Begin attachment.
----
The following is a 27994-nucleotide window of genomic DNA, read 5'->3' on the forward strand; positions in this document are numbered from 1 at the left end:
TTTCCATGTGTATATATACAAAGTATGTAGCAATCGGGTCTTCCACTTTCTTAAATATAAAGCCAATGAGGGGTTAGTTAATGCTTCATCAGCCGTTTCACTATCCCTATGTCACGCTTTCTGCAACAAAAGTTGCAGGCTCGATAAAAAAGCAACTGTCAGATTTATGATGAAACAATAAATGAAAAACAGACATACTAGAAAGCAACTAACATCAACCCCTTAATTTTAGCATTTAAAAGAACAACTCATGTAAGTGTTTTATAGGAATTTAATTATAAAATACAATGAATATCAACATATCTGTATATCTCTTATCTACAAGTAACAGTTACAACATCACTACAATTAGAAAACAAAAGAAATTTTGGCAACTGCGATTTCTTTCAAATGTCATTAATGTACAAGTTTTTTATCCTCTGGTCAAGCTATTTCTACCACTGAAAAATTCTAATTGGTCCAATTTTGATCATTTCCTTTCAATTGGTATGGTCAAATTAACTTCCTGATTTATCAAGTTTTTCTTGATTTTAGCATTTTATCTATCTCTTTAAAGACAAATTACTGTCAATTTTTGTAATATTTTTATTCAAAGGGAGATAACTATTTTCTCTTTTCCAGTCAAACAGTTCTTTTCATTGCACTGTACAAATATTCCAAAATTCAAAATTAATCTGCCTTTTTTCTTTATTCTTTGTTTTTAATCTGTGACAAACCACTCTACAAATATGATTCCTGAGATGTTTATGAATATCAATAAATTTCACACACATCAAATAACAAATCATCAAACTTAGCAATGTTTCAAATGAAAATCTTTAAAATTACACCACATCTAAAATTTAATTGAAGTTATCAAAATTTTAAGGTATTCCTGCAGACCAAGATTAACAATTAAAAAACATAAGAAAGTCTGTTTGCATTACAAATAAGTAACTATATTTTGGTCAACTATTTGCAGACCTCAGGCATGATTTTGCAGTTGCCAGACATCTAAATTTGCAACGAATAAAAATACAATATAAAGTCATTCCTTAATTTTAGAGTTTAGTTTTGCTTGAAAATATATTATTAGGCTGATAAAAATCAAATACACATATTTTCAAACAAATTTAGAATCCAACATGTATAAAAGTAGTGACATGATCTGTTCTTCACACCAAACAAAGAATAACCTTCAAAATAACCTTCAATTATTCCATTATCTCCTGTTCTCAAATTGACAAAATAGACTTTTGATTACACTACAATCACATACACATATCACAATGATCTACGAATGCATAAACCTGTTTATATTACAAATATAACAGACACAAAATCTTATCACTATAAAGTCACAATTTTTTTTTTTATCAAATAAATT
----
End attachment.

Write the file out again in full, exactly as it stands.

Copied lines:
The following is a 27994-nucleotide window of genomic DNA, read 5'->3' on the forward strand; positions in this document are numbered from 1 at the left end:
TTTCCATGTGTATATATACAAAGTATGTAGCAATCGGGTCTTCCACTTTCTTAAATATAAAGCCAATGAGGGGTTAGTTAATGCTTCATCAGCCGTTTCACTATCCCTATGTCACGCTTTCTGCAACAAAAGTTGCAGGCTCGATAAAAAAGCAACTGTCAGATTTATGATGAAACAATAAATGAAAAACAGACATACTAGAAAGCAACTAACATCAACCCCTTAATTTTAGCATTTAAAAGAACAACTCATGTAAGTGTTTTATAGGAATTTAATTATAAAATACAATGAATATCAACATATCTGTATATCTCTTATCTACAAGTAACAGTTACAACATCACTACAATTAGAAAACAAAAGAAATTTTGGCAACTGCGATTTCTTTCAAATGTCATTAATGTACAAGTTTTTTATCCTCTGGTCAAGCTATTTCTACCACTGAAAAATTCTAATTGGTCCAATTTTGATCATTTCCTTTCAATTGGTATGGTCAAATTAACTTCCTGATTTATCAAGTTTTTCTTGATTTTAGCATTTTATCTATCTCTTTAAAGACAAATTACTGTCAATTTTTGTAATATTTTTATTCAAAGGGAGATAACTATTTTCTCTTTTCCAGTCAAACAGTTCTTTTCATTGCACTGTACAAATATTCCAAAATTCAAAATTAATCTGCCTTTTTTCTTTATTCTTTGTTTTTAATCTGTGACAAACCACTCTACAAATATGATTCCTGAGATGTTTATGAATATCAATAAATTTCACACACATCAAATAACAAATCATCAAACTTAGCAATGTTTCAAATGAAAATCTTTAAAATTACACCACATCTAAAATTTAATTGAAGTTATCAAAATTTTAAGGTATTCCTGCAGACCAAGATTAACAATTAAAAAACATAAGAAAGTCTGTTTGCATTACAAATAAGTAACTATATTTTGGTCAACTATTTGCAGACCTCAGGCATGATTTTGCAGTTGCCAGACATCTAAATTTGCAACGAATAAAAATACAATATAAAGTCATTCCTTAATTTTAGAGTTTAGTTTTGCTTGAAAATATATTATTAGGCTGATAAAAATCAAATACACATATTTTCAAACAAATTTAGAATCCAACATGTATAAAAGTAGTGACATGATCTGTTCTTCACACCAAACAAAGAATAACCTTCAAAATAACCTTCAATTATTCCATTATCTCCTGTTCTCAAATTGACAAAATAGACTTTTGATTACACTACAATCACATACACATATCACAATGATCTACGAATGCATAAACCTGTTTATATTACAAATATAACAGACACAAAATCTTATCACTATAAAGTCACAATTTTTTTTTTTATCAAATAAATT